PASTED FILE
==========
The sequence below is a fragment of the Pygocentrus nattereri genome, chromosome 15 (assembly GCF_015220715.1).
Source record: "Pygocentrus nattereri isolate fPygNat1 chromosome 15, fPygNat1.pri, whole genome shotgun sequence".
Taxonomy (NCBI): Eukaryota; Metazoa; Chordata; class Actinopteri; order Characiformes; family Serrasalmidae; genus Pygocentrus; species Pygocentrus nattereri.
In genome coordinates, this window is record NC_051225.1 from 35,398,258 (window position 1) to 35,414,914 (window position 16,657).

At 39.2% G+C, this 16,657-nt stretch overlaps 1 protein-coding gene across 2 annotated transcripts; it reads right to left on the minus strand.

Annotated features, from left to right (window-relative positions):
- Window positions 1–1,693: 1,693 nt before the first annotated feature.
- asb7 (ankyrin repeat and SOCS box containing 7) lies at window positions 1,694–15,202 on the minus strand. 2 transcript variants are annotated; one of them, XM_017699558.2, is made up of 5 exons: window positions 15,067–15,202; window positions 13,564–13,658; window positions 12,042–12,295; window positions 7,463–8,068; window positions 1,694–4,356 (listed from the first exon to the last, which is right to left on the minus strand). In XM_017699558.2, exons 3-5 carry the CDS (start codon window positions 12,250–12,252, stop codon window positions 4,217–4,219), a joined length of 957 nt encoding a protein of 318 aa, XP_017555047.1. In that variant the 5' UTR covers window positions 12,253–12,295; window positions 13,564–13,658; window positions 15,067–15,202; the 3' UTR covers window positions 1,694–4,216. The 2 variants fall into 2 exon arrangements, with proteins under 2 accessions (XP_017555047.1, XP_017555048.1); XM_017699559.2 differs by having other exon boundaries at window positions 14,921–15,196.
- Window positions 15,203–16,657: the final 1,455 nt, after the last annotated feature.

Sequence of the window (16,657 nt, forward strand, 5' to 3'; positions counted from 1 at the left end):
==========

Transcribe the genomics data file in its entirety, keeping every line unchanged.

The sequence below is a fragment of the Pygocentrus nattereri genome, chromosome 15 (assembly GCF_015220715.1).
Source record: "Pygocentrus nattereri isolate fPygNat1 chromosome 15, fPygNat1.pri, whole genome shotgun sequence".
Taxonomy (NCBI): Eukaryota; Metazoa; Chordata; class Actinopteri; order Characiformes; family Serrasalmidae; genus Pygocentrus; species Pygocentrus nattereri.
In genome coordinates, this window is record NC_051225.1 from 35,398,258 (window position 1) to 35,414,914 (window position 16,657).

At 39.2% G+C, this 16,657-nt stretch overlaps 1 protein-coding gene across 2 annotated transcripts; it reads right to left on the minus strand.

Annotated features, from left to right (window-relative positions):
- Window positions 1–1,693: 1,693 nt before the first annotated feature.
- asb7 (ankyrin repeat and SOCS box containing 7) lies at window positions 1,694–15,202 on the minus strand. 2 transcript variants are annotated; one of them, XM_017699558.2, is made up of 5 exons: window positions 15,067–15,202; window positions 13,564–13,658; window positions 12,042–12,295; window positions 7,463–8,068; window positions 1,694–4,356 (listed from the first exon to the last, which is right to left on the minus strand). In XM_017699558.2, exons 3-5 carry the CDS (start codon window positions 12,250–12,252, stop codon window positions 4,217–4,219), a joined length of 957 nt encoding a protein of 318 aa, XP_017555047.1. In that variant the 5' UTR covers window positions 12,253–12,295; window positions 13,564–13,658; window positions 15,067–15,202; the 3' UTR covers window positions 1,694–4,216. The 2 variants fall into 2 exon arrangements, with proteins under 2 accessions (XP_017555047.1, XP_017555048.1); XM_017699559.2 differs by having other exon boundaries at window positions 14,921–15,196.
- Window positions 15,203–16,657: the final 1,455 nt, after the last annotated feature.

Sequence of the window (16,657 nt, forward strand, 5' to 3'; positions counted from 1 at the left end):